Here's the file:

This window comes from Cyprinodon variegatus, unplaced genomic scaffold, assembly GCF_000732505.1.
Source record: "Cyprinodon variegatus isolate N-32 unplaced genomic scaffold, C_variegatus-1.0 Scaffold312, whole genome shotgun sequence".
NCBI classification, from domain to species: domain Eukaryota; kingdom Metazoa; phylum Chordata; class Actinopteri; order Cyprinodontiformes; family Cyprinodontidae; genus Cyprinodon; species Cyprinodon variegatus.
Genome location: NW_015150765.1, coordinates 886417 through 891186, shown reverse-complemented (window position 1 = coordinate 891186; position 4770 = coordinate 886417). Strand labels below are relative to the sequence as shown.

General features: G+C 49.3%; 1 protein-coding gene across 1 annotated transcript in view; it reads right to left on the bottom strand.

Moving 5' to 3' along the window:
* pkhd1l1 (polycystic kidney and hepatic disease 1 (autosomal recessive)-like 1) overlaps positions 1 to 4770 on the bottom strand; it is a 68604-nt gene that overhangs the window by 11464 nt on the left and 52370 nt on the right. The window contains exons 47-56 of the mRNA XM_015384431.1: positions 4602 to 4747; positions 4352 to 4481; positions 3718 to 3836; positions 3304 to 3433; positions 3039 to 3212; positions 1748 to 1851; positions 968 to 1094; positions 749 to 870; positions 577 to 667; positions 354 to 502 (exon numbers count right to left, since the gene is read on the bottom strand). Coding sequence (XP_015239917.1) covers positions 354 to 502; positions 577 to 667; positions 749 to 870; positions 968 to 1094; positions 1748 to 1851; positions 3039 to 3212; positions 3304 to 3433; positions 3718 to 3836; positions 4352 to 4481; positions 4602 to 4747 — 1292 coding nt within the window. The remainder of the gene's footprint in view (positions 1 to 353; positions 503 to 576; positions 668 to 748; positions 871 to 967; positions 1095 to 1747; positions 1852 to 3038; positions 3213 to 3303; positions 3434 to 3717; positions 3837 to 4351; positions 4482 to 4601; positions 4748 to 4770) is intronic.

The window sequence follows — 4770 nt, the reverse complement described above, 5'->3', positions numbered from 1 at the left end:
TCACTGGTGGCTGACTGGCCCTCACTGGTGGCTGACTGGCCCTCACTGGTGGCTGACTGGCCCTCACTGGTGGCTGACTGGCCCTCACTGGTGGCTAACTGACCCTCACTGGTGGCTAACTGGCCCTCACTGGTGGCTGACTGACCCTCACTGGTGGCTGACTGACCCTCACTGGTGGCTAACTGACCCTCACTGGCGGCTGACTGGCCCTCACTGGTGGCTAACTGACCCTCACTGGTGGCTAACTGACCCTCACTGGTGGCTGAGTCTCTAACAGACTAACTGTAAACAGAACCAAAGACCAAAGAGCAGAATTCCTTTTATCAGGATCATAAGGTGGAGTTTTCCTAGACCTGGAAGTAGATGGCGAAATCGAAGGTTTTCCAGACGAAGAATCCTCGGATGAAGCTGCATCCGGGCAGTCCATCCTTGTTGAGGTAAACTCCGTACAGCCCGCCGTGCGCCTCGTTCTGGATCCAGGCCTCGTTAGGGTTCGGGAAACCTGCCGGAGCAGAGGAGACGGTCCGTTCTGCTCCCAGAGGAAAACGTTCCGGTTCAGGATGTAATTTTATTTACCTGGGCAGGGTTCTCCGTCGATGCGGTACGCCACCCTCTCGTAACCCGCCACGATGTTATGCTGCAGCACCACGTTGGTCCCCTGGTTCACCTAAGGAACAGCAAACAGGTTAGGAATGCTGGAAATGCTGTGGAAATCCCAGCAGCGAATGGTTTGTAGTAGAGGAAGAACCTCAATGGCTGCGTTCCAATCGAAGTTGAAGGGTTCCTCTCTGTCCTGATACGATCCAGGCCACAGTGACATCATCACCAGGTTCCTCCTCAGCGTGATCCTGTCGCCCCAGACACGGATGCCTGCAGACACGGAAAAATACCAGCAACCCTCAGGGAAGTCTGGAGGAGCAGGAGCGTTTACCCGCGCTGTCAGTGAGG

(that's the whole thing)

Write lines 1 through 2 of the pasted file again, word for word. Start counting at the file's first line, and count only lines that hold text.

This window comes from Cyprinodon variegatus, unplaced genomic scaffold, assembly GCF_000732505.1.
Source record: "Cyprinodon variegatus isolate N-32 unplaced genomic scaffold, C_variegatus-1.0 Scaffold312, whole genome shotgun sequence".